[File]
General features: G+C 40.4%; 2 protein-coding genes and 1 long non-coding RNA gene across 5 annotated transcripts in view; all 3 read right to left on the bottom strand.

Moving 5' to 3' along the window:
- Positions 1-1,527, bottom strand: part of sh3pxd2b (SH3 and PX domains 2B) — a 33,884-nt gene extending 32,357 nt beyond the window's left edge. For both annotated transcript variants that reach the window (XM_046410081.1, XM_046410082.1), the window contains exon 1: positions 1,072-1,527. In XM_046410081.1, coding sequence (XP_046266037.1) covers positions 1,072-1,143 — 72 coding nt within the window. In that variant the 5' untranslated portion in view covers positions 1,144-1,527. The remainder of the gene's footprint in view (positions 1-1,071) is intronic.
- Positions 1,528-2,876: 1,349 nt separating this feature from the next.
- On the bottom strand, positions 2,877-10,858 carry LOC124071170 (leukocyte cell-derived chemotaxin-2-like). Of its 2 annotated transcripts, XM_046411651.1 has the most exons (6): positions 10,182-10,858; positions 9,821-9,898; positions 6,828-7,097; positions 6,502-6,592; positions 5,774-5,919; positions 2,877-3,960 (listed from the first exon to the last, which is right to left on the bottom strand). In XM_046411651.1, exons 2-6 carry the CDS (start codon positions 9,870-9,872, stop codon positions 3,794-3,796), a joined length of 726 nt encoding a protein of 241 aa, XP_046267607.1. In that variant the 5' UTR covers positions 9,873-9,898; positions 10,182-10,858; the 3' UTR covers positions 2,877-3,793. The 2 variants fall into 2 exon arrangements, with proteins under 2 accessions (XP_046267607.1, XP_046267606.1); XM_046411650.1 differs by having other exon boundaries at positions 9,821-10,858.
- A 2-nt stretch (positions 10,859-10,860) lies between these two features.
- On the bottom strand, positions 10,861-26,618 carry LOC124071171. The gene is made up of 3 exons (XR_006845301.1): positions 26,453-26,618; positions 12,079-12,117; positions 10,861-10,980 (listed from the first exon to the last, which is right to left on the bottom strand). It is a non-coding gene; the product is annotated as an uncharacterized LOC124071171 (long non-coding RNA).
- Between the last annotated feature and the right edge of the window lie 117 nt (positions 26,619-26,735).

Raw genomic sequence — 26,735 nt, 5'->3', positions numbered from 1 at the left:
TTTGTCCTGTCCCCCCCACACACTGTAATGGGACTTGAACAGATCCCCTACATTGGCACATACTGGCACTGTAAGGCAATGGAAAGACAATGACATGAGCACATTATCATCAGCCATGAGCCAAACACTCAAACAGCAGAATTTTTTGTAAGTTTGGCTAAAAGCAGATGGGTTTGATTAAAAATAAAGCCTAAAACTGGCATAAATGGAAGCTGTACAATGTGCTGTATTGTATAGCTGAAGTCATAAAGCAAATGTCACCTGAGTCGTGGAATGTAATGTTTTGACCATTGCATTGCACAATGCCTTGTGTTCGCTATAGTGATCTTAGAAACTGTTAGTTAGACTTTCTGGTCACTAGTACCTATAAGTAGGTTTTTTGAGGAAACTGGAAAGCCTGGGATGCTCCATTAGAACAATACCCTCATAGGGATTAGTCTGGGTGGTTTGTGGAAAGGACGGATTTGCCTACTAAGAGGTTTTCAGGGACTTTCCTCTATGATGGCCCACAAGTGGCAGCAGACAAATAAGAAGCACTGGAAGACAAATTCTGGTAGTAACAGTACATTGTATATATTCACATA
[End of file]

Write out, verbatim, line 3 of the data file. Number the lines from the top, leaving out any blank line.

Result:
- Positions 1-1,527, bottom strand: part of sh3pxd2b (SH3 and PX domains 2B) — a 33,884-nt gene extending 32,357 nt beyond the window's left edge. For both annotated transcript variants that reach the window (XM_046410081.1, XM_046410082.1), the window contains exon 1: positions 1,072-1,527. In XM_046410081.1, coding sequence (XP_046266037.1) covers positions 1,072-1,143 — 72 coding nt within the window. In that variant the 5' untranslated portion in view covers positions 1,144-1,527. The remainder of the gene's footprint in view (positions 1-1,071) is intronic.